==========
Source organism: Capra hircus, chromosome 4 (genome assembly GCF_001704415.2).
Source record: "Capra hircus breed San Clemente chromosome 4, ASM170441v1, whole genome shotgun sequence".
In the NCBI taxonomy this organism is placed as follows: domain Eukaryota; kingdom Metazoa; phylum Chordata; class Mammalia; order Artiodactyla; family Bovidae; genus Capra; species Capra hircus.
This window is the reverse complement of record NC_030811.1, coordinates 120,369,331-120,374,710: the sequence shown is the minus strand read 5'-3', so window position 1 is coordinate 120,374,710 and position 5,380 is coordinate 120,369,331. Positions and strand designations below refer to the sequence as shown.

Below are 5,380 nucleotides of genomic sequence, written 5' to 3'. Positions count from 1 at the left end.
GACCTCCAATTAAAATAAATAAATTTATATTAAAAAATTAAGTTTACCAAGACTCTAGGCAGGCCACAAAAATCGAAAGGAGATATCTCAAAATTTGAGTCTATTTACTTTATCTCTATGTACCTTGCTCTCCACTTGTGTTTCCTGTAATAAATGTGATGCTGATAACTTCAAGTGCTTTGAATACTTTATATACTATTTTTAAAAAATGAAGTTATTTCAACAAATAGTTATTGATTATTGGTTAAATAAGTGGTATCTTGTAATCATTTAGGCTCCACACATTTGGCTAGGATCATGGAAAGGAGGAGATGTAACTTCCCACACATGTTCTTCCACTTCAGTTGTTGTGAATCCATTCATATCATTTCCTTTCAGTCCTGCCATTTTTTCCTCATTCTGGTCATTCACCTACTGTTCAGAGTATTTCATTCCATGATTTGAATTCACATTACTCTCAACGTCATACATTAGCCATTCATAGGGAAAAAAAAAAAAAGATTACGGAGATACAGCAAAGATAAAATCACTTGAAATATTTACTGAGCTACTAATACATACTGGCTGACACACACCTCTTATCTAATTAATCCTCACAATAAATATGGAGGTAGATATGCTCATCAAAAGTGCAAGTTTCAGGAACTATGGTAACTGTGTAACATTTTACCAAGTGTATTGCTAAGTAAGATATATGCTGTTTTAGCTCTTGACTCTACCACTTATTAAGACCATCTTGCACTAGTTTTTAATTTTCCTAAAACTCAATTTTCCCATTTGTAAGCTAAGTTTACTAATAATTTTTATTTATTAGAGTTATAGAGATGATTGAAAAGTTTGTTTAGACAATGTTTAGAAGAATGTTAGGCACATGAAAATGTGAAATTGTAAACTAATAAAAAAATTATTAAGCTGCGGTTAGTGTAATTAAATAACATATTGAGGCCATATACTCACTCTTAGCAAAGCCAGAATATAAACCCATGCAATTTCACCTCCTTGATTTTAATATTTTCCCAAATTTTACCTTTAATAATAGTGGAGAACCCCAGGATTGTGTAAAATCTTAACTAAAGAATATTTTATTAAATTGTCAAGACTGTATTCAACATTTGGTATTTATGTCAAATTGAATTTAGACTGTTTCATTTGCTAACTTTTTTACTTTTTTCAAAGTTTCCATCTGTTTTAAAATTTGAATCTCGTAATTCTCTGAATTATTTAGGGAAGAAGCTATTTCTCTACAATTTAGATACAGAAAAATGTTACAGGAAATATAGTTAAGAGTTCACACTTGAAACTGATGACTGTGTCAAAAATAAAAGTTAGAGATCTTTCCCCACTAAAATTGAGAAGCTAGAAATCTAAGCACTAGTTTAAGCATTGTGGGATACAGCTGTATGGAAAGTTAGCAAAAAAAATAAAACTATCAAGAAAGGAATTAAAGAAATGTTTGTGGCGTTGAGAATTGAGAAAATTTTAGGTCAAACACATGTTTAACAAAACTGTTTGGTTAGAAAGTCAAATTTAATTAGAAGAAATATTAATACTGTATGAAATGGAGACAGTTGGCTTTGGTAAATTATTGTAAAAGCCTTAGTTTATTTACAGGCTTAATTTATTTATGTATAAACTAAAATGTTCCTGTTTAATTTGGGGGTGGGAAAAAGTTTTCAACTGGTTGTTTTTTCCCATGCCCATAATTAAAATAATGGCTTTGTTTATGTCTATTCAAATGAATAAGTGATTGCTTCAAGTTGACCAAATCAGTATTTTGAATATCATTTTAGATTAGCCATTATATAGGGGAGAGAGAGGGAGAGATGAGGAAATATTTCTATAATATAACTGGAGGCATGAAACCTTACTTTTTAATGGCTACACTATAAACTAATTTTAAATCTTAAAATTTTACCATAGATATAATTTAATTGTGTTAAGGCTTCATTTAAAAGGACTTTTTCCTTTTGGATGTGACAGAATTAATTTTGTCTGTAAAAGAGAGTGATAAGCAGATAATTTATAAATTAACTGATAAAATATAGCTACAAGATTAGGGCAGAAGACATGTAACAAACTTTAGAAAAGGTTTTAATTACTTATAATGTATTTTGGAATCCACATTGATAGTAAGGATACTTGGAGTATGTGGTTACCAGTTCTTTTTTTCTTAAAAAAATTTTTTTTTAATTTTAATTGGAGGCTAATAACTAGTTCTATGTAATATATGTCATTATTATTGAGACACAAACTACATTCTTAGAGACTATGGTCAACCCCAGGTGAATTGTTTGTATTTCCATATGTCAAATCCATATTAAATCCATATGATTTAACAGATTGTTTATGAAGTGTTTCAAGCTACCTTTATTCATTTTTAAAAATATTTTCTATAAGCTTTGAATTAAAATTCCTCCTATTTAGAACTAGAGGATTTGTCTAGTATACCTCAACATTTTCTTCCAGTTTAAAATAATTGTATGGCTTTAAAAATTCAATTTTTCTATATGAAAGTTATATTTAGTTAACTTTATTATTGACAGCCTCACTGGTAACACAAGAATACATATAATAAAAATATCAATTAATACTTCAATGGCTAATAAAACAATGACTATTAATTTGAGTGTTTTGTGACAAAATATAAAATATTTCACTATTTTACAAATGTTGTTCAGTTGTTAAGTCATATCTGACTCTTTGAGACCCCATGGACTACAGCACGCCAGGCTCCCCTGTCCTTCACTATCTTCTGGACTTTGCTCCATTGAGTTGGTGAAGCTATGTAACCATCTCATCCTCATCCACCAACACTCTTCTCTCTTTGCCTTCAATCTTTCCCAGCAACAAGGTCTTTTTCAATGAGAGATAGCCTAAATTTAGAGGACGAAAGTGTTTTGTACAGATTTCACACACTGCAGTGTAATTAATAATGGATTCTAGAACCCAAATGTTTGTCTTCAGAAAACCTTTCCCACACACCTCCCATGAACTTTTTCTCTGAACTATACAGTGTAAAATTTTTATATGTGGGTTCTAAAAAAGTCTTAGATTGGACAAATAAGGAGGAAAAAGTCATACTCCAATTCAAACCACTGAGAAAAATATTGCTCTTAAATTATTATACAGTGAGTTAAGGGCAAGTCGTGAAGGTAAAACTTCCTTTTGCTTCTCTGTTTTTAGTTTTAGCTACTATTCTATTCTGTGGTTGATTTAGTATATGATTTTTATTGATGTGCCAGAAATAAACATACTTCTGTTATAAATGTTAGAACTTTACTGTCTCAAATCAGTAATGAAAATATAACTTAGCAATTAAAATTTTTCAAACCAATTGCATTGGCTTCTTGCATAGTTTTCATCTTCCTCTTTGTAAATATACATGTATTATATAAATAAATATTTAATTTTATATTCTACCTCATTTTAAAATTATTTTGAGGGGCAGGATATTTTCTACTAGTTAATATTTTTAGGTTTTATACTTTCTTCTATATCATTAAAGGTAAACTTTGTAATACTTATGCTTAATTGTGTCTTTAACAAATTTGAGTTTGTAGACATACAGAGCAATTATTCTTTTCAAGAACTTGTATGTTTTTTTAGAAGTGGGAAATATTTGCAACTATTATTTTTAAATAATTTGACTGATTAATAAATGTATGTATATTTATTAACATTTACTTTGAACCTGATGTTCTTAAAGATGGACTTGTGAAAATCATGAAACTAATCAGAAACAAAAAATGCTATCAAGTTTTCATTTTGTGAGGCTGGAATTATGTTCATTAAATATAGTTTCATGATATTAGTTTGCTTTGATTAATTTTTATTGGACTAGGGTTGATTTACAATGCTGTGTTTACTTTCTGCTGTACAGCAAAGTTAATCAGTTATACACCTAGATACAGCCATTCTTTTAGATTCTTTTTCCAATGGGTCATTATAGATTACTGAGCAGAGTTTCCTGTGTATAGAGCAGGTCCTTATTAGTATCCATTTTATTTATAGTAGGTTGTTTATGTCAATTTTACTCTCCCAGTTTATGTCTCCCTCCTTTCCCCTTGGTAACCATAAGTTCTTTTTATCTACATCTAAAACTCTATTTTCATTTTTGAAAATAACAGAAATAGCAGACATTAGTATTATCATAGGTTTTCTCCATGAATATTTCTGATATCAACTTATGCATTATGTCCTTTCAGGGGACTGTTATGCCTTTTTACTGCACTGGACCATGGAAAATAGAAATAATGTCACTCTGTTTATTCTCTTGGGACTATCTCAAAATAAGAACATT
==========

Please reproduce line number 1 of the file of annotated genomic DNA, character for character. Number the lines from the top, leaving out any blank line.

Source organism: Capra hircus, chromosome 4 (genome assembly GCF_001704415.2).